Over the course of the past two weeks, I have utilized public transportation more often than I ever have before. From trains to buses and even a ferry, I am consistently impressed by the efficiency and punctuality exhibited by the transit systems of Japan. The form of mass transit that we used most often during our travel leg throughout Japan was the Shinkansen, or the bullet train, which allows individuals to travel easily from city to city.
On the topic of intercity travel, it comes as no surprise that Japan’s intercity transit system surpasses those of other countries. Never before have I experienced intercity travel like that offered by the Shinkansen. The capabilities of American intercity transit systems come nowhere near the Japanese Shinkansen’s capabilities, which is exemplified by the fact that the first thing that came to mind when I thought about “American intercity travel” was the Greyhound Lines bus service. Although Greyhound buses and the Shinkansen both boast Wi-Fi access, power outlets for passenger use, and considerable leg room, the Shinkansen system possesses the advantages of timeliness and availability. Like the majority of American mass transportation systems, one can not always depend on Greyhound Lines to arrive at its destination at the projected time, which is due in part to the buses not having their own designated road lanes for travel. In contrast, the Shinkansen system, like the majority of other Japanese transit systems, is predictable and almost always on time, which is shown by the fact that Dr. Woodall was able to give us the exact arrival and departure times for each of our shinkansen trips approximately two weeks in advance. Furthermore, the Shinkansen has its own designated tracks, which allow it to move unhindered from city to city.
As with other forms of Japanese mass transportation, the patrons of the Shinkansen are generally quiet and respectful. Compared to local train systems, such as those in Tokyo and Kyoto, I noticed more people of other nationalities utilizing the Shinkansen, which makes sense considering that the ease with which one can travel from city to city with the Shinkansen makes it perfect for tourists. As I stated previously, the Shinkansen is almost always a timely service; however, we had the misfortune of experiencing one of the few times when it was delayed. On the way from Tokyo to Kyoto, our train was stopped due to a track inspection, and we were forced to wait for almost an hour, which caused us to miss our connecting train to our final destination. Despite the anxiety that occurred because of this incident, we were able to acquire tickets for a later train to Kyoto, which demonstrates that the Shinkansen system can be flexible and provides users with the freedom to change travel times if desired.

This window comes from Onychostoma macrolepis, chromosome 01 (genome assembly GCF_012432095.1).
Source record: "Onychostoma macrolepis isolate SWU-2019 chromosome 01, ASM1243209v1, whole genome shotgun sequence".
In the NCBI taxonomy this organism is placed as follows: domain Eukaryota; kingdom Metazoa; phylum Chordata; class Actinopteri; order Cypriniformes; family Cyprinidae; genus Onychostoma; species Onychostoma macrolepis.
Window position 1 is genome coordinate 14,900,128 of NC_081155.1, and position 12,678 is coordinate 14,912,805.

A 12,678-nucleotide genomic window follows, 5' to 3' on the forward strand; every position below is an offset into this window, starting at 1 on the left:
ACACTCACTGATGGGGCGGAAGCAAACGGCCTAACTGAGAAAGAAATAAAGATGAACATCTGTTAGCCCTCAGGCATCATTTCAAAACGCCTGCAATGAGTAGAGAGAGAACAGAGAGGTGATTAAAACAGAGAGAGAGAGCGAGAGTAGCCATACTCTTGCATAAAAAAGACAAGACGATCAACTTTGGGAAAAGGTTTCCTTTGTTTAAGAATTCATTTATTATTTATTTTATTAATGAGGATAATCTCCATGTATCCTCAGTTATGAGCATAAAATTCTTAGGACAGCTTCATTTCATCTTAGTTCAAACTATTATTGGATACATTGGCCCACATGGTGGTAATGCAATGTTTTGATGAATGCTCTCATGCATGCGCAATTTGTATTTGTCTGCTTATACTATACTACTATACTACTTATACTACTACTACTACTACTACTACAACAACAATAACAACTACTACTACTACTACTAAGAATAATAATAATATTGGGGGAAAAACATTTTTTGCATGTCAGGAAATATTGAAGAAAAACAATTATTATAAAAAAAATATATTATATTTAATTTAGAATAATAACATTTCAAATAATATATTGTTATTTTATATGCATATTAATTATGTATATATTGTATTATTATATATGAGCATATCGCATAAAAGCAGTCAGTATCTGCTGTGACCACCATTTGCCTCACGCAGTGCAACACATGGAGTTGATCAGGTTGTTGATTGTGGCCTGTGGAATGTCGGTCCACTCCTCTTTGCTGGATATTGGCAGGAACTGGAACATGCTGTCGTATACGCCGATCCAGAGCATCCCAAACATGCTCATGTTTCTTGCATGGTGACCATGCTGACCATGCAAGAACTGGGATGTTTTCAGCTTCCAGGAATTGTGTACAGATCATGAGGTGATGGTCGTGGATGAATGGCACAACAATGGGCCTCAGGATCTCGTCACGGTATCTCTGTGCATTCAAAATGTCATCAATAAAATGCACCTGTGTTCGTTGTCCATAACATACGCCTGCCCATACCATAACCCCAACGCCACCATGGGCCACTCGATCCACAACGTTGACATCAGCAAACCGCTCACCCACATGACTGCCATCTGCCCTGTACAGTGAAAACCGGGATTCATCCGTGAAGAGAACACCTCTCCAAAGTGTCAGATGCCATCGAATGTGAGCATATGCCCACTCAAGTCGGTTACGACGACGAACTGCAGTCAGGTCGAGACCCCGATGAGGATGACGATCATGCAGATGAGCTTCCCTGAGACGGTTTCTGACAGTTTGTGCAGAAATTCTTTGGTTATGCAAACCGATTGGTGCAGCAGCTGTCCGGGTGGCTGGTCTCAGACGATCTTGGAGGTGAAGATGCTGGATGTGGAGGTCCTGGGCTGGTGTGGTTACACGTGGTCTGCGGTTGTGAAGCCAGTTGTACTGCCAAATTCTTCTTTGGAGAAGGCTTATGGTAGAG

Because Japanese cities are essentially constructed around the mass transit system, it is incredibly simple to locate stations. Stations are usually surrounded by shops, restaurants, and convenience stores, which makes it easy for commuters to amuse themselves or find amenities before their train departs or upon their arrival. In addition, the stations have always been within walking distance of our lodging, which was greatly appreciated as we lugged our suitcases around on our travel leg. Not only are stations easy to locate, but finding information for navigating between cities is also quite straightforward. Although the local train system and the Shinkansen system exist within the same stations, clearly-marked signs point to the area containing the Shinkansen platforms. Overhead displays list the time and platform number for each train, and the tickets inform passengers of their reserved seat number as well as which train car that seat is located in.
The Shinkansen process is designed to make intercity travel as effortless as possible so that passengers are able to journey from location to location with minimal hassle. People are able to ride contentedly due to the provision of internet access, tray tables, and significant leg room; I had to sit next to the tallest student on our program for one of the Shinkansen rides, and even he was able to sit comfortably. If countries like the United States gain inspiration from Japan and improve upon their intercity travel systems, this could promote their usage in the contexts of both business and pleasure, thus increasing the sustainability of intercity travel.